Review: Spinetix Fusion

Direct content creation and management for digital signage.


19 December 2010

Review:/ Andy Ciddor

Spinetix has long had an authoring package to build the display material for its amazing little HMP-100 hypermedia player. Hyper Media Director (HMD) is a powerful and sophisticated authoring package for the Windows OS platform. Although I haven’t yet had occasion to use it, I feel quite sure that my 30 years of programming and systems experience in everything from machine code to COBOL, C++ and Lisp, on machines ranging from super-minis to embedded systems, would stand me in good stead to learn enough Scalable Vector Graphics and extend my basic XML and PHP to really make HMD sing on a complex signage project.

SpinetiX has recognised there are an increasing number of digital signage applications that don’t need all the power offered by HMD, and that certainly don’t have the programming budget required to build even a simple signage application with that software. When you have a player that can fit on the back of any monitor, and draw little more current than the LED in the monitor’s power indicator, you’re going to find it used in a lot of small-scale signage applications… which is where the new Fusion authoring software comes in.


Fusion comes installed in all new HMP-100 and 200 players, and can be installed on all existing HMP-100 players free of charge. Even more useful is that it’s designed for use by just about any mug punter. Better still, it’s accessible to anyone with an internet connection and a device that displays web pages (round of cheers from the Mac OS, iOS and Linux communities).

To see just how easy it is to use and how readily accessible the player is to configure via the internet, I arranged to take one of the few beta test units out for a spin. In what is likely to be a fairly common configuration for off-site suppliers or contractors, the HMP-100 box was located in an office in Sydney and connected to the internet via a standard business ADSL 2+ link. I initially accessed it from my office at the other end of the country on a similar ADSL 2+ link, and later from our editorial office, via a nominally quicker cable connection.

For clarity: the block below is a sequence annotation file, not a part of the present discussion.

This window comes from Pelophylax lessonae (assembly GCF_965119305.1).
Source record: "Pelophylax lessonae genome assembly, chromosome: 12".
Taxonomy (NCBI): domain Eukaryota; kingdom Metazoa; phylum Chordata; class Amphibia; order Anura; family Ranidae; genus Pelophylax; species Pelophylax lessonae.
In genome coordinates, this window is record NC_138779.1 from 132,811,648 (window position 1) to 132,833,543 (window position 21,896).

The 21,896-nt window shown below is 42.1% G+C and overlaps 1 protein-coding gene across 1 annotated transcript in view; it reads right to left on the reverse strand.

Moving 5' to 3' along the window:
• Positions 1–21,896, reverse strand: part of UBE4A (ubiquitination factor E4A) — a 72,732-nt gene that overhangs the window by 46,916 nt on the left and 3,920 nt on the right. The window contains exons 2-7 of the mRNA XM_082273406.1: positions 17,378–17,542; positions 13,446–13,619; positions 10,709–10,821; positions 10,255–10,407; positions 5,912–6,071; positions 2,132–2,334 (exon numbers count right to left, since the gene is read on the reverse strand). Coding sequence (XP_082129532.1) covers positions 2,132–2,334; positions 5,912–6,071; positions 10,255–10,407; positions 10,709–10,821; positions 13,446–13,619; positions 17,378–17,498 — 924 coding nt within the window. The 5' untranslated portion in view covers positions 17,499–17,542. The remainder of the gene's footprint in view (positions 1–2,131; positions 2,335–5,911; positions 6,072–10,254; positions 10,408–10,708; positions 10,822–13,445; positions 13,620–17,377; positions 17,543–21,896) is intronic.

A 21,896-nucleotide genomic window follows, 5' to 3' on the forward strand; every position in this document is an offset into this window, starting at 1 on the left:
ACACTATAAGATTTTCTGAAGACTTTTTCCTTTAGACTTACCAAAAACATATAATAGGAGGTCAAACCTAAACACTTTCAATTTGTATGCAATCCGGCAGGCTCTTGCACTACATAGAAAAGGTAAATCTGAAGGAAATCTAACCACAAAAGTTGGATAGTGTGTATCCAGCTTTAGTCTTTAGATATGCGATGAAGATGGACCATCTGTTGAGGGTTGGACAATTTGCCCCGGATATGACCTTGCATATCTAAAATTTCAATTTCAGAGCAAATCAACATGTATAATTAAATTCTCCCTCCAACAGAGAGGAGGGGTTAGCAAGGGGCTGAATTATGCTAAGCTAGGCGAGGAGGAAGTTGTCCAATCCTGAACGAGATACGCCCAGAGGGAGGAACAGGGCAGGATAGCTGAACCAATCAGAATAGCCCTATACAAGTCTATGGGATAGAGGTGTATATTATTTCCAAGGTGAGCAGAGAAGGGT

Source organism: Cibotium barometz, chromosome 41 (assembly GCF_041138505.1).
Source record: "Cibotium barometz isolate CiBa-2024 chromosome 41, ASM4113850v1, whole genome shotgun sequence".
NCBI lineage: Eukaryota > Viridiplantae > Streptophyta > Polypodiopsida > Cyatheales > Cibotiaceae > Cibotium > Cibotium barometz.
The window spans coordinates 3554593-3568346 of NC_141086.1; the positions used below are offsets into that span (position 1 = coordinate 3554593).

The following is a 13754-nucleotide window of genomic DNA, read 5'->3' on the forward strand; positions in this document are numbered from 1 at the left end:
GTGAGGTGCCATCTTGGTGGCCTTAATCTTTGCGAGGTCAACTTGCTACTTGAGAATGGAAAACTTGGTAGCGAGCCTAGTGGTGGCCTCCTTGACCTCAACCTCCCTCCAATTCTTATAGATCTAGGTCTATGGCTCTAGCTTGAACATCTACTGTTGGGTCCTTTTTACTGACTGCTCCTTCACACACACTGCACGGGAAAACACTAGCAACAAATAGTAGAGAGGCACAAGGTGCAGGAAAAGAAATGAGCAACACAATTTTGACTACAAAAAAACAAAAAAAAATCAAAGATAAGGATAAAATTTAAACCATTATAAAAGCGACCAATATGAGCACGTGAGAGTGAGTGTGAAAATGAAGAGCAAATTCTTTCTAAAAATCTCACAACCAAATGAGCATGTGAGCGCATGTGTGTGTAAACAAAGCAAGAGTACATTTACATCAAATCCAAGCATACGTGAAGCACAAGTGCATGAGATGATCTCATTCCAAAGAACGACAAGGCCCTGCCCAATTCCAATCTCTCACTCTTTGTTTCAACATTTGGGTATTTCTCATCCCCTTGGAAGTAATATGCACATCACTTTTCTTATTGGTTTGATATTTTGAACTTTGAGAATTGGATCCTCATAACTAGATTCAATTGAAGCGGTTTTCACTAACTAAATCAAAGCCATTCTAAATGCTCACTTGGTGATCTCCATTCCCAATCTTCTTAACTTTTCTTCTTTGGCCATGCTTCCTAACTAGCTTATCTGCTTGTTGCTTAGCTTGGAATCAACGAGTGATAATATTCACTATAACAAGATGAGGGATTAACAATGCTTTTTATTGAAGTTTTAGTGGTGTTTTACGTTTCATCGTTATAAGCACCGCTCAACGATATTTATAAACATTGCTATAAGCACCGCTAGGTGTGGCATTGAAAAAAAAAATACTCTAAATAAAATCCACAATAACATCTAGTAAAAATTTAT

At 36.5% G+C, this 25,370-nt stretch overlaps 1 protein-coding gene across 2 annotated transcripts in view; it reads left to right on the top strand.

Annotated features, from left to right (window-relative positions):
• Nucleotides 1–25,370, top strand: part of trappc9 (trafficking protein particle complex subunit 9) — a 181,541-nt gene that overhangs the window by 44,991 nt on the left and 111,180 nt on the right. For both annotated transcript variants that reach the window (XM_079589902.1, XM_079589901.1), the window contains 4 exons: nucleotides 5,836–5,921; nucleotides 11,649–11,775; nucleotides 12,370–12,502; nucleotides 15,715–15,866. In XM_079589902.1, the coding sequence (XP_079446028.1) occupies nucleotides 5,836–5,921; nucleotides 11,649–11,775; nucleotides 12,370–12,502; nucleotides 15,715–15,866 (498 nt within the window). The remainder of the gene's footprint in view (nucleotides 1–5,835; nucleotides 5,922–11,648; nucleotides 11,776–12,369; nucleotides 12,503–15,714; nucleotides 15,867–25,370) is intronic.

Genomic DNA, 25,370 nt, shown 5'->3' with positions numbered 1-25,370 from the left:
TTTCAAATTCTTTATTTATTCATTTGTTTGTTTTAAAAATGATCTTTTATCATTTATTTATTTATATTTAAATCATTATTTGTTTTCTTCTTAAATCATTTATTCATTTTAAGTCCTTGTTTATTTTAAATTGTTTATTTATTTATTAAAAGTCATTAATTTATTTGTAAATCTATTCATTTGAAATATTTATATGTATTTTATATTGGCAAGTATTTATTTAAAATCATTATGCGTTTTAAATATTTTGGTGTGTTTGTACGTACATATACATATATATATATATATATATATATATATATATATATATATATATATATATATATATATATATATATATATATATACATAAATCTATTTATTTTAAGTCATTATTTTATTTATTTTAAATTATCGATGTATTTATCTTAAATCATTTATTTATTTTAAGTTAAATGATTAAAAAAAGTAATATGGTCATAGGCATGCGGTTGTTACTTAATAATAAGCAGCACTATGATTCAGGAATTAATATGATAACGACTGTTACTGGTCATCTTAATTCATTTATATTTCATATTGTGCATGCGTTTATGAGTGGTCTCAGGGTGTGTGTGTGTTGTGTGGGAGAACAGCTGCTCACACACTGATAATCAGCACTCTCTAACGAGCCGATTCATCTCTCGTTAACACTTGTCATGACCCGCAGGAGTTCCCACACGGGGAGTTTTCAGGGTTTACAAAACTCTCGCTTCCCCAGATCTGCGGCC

As all of these were asymmetric links, with the usual strangulated upload capabilities, the connection speed was effectively a symmetrical connection running at about 1Mbps (roll on the NBN). Even at these speeds Fusion was very responsive, no doubt due to background updates using Ajax (Asynchronous JavaScript and XML). Where an HMP player is being accessed at much greater speeds via the premises wired LAN or even an ancient 802.11g wireless link, Fusion will be very snappy.

Fusion is clearly designed to be used by people with little more experience at building presentations than putting together the occasional PowerPoint presentation for a product launch or a brain-storming session. However, being easy to use doesn’t mean it’s dumbed down. The ability to create a library of presentation components, and then combine those components into a multitude of different presentations, is a very powerful technique. Combined with the sophisticated but simple scheduling system, it allows apparently complex and content-rich signage displays to be built in little time, with limited design experience, and no coding skills.



Included in all new HMP-100 and HMP-200 players and a free upgrade for all existing HMP-100s.
Available in early 2011.


Spinetix: www.spinetix.com
Madison Technologies: 1800 669 999 or www.madisontech.com.au